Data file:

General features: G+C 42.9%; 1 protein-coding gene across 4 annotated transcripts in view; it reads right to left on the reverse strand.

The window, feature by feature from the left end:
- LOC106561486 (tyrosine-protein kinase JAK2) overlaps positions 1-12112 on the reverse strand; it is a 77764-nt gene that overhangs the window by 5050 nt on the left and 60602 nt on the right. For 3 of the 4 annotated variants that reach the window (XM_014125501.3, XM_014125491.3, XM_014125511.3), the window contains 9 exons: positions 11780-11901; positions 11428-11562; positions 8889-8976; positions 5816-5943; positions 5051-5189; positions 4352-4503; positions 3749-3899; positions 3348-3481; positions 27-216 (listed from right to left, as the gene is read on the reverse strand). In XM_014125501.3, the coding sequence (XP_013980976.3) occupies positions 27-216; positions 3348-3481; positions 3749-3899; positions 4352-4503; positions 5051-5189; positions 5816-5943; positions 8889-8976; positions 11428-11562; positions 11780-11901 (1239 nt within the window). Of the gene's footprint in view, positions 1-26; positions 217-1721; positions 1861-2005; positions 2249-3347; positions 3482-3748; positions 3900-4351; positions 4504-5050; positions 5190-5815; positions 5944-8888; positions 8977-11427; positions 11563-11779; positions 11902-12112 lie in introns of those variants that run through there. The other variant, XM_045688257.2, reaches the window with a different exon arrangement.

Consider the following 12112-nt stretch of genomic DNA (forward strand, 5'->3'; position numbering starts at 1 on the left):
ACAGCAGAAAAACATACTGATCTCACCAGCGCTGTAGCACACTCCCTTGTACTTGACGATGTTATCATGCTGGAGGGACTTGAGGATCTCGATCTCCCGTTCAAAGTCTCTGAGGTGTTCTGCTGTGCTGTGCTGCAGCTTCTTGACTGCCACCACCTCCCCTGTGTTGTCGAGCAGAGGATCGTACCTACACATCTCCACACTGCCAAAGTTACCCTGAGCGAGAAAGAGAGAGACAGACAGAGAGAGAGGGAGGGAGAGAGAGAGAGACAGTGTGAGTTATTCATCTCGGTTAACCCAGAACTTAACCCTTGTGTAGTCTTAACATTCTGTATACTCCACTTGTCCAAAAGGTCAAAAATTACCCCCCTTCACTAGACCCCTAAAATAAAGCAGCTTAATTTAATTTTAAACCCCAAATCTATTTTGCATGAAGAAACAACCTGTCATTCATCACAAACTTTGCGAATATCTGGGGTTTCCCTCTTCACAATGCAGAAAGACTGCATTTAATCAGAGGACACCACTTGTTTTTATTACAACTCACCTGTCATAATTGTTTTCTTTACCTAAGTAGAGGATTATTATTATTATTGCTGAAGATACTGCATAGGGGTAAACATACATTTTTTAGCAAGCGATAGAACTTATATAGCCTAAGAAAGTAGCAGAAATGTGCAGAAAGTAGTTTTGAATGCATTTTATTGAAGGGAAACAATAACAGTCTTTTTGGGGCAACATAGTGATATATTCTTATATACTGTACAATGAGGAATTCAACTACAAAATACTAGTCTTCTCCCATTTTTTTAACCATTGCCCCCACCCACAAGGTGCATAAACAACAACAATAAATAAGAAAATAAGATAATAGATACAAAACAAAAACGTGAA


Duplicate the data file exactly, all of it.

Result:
General features: G+C 42.9%; 1 protein-coding gene across 4 annotated transcripts in view; it reads right to left on the reverse strand.

The window, feature by feature from the left end:
- LOC106561486 (tyrosine-protein kinase JAK2) overlaps positions 1-12112 on the reverse strand; it is a 77764-nt gene that overhangs the window by 5050 nt on the left and 60602 nt on the right. For 3 of the 4 annotated variants that reach the window (XM_014125501.3, XM_014125491.3, XM_014125511.3), the window contains 9 exons: positions 11780-11901; positions 11428-11562; positions 8889-8976; positions 5816-5943; positions 5051-5189; positions 4352-4503; positions 3749-3899; positions 3348-3481; positions 27-216 (listed from right to left, as the gene is read on the reverse strand). In XM_014125501.3, the coding sequence (XP_013980976.3) occupies positions 27-216; positions 3348-3481; positions 3749-3899; positions 4352-4503; positions 5051-5189; positions 5816-5943; positions 8889-8976; positions 11428-11562; positions 11780-11901 (1239 nt within the window). Of the gene's footprint in view, positions 1-26; positions 217-1721; positions 1861-2005; positions 2249-3347; positions 3482-3748; positions 3900-4351; positions 4504-5050; positions 5190-5815; positions 5944-8888; positions 8977-11427; positions 11563-11779; positions 11902-12112 lie in introns of those variants that run through there. The other variant, XM_045688257.2, reaches the window with a different exon arrangement.

Consider the following 12112-nt stretch of genomic DNA (forward strand, 5'->3'; position numbering starts at 1 on the left):
ACAGCAGAAAAACATACTGATCTCACCAGCGCTGTAGCACACTCCCTTGTACTTGACGATGTTATCATGCTGGAGGGACTTGAGGATCTCGATCTCCCGTTCAAAGTCTCTGAGGTGTTCTGCTGTGCTGTGCTGCAGCTTCTTGACTGCCACCACCTCCCCTGTGTTGTCGAGCAGAGGATCGTACCTACACATCTCCACACTGCCAAAGTTACCCTGAGCGAGAAAGAGAGAGACAGACAGAGAGAGAGGGAGGGAGAGAGAGAGAGACAGTGTGAGTTATTCATCTCGGTTAACCCAGAACTTAACCCTTGTGTAGTCTTAACATTCTGTATACTCCACTTGTCCAAAAGGTCAAAAATTACCCCCCTTCACTAGACCCCTAAAATAAAGCAGCTTAATTTAATTTTAAACCCCAAATCTATTTTGCATGAAGAAACAACCTGTCATTCATCACAAACTTTGCGAATATCTGGGGTTTCCCTCTTCACAATGCAGAAAGACTGCATTTAATCAGAGGACACCACTTGTTTTTATTACAACTCACCTGTCATAATTGTTTTCTTTACCTAAGTAGAGGATTATTATTATTATTGCTGAAGATACTGCATAGGGGTAAACATACATTTTTTAGCAAGCGATAGAACTTATATAGCCTAAGAAAGTAGCAGAAATGTGCAGAAAGTAGTTTTGAATGCATTTTATTGAAGGGAAACAATAACAGTCTTTTTGGGGCAACATAGTGATATATTCTTATATACTGTACAATGAGGAATTCAACTACAAAATACTAGTCTTCTCCCATTTTTTTAACCATTGCCCCCACCCACAAGGTGCATAAACAACAACAATAAATAAGAAAATAAGATAATAGATACAAAACAAAAACGTGAA